All of this will add up to more than your week. I agree, read some guidebooks, decide what you want to see. And even if you don't drive you can get around by public transportation, don't need to rely on bus tours.
Mimar is offline  
Nov 6th, 2011, 07:42 AM
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Would it be cheaper to drive? It looks like its around $300 to rent a car for the week from Munich to Frankfurt? Would it be easier?
Taylort771 is offline  
Nov 6th, 2011, 08:13 AM
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You definetely need to check a guidebook and decide what YOU want to see.
Otherwise this will be an endless threat of "go to A, but skip B" and "skip B, A is nicer".
You can easily visit 100 towns and 100 castles by merely adjusting your trip from Munich to Frankfurt by a few kilometers here and there.
Cowboy1968 is offline  
Nov 6th, 2011, 10:37 AM
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You really need to make a list of what you want to see - and if you should spend the whole time in Munich - seeing that, well worth a couple of days - plus day trips - or if you want to go and spend a couple of days on the rhine. The Rhine is not a day trip from Munich.

As for the castles, Neuschwanstein looks like a Disney castle but was built for Mad King Ludwig in the 1860's - as was Lnderhof, Herrenchiemsee and several others. They are certainly "real" but they are not ancient (they're about as new as "castles' can be) and were never actually involved in any sort of warfare (as an ancient castle would have been). They were luxury playgrounds for a not very well balanced "king" and his troops of hangers-on,
since Bavaria was not officially part of Germany until 1918.

For 4 people I would definitely rent a car - since that way you can see exactly what you want and fit your schedule to the castle tours (you need to find out when the tours in English are available) rather than the train schedule.

But you still need to decide where you will stay for the second part of your week - since driving from Munich to Frankfurt the day you are leaving ( will mean leaving Munich at least 7 hours before flight time - assume more than 4 hours driving, time to drop the car and check in 2 hours in advance) may well mean a middle of the night or very early start.
nytraveler is offline  
Nov 6th, 2011, 11:38 AM
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"Would it be cheaper to drive? It looks like its around $300 to rent a car for the week from Munich to Frankfurt? Would it be easier?"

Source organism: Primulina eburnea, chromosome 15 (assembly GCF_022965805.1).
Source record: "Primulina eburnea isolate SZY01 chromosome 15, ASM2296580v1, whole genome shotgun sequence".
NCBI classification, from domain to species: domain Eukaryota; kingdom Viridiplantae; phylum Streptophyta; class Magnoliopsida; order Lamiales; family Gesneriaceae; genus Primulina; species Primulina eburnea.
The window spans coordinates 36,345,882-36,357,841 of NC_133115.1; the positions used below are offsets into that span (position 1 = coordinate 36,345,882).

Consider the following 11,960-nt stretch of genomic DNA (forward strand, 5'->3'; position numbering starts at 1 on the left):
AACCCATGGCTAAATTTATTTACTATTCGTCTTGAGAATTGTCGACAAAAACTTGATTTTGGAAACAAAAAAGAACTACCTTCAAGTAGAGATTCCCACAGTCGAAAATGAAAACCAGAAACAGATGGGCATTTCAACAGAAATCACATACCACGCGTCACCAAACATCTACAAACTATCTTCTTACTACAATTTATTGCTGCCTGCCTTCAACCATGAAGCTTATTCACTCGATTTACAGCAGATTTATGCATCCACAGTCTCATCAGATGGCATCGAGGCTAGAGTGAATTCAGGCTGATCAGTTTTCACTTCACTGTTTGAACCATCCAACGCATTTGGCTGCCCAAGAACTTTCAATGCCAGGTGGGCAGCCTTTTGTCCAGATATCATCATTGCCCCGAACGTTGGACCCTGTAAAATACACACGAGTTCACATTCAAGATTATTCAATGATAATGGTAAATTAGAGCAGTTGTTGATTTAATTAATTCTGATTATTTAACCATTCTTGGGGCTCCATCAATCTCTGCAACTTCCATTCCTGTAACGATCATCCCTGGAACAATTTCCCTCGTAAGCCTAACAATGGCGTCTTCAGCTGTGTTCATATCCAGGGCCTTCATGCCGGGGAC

You have to figure the cost for both options. Use www.viamichelin.com for fuel costs. If you traveled by train every day of your trip, using the tickets I outlined above, to the destinations you say you want to see, and also on the day of your flight to reach FRA, you would spend about 300 Euros tops for the entire family. With the car: you could maybe get a Ford Focus wagon, if you pack light, for a week with insurance for around $350 (250 Euros); then add in your fuel costs - you're looking at about 75 Euros just for MUC-Munich-Rothenburg-Oberwesel-FRA without any daytrips by car from Munich or any around the Rhine, so toss in another 50 Euros or so. You're now at 375 Euros for the car vs. 300 for the train, and you haven't paid for parking fees, etc. So no, the car is very unlikely to save you money.

Is it easier with a car? It's not easy to deal with Munich traffic if you're driving out to other places and back in again. It's not easy to deal with the occasional sleazy rental agent either. On the train, you don't have to navigate, and no one has to do the work of driving - everyone gets to sightsee. And you can have a picnic lunch, a beer and a pee without stopping the train. The daypasses allow you to make impromptu changes; you can get off the train in some town on the way for a look around and get back on an hour or two later - trains are very frequent in Germany. A car DOES give you a wider choice off accommodations - you don't have to concern yourself with proximity to the train station. But that's the only truly substantial advantage I can see for the itinerary you have in mind.
Russ is offline  
Nov 6th, 2011, 12:26 PM
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Russ: you can have...a pee without stopping the train.

I knew there was a reason why I like traveling by train in Europe.
easytraveler is offline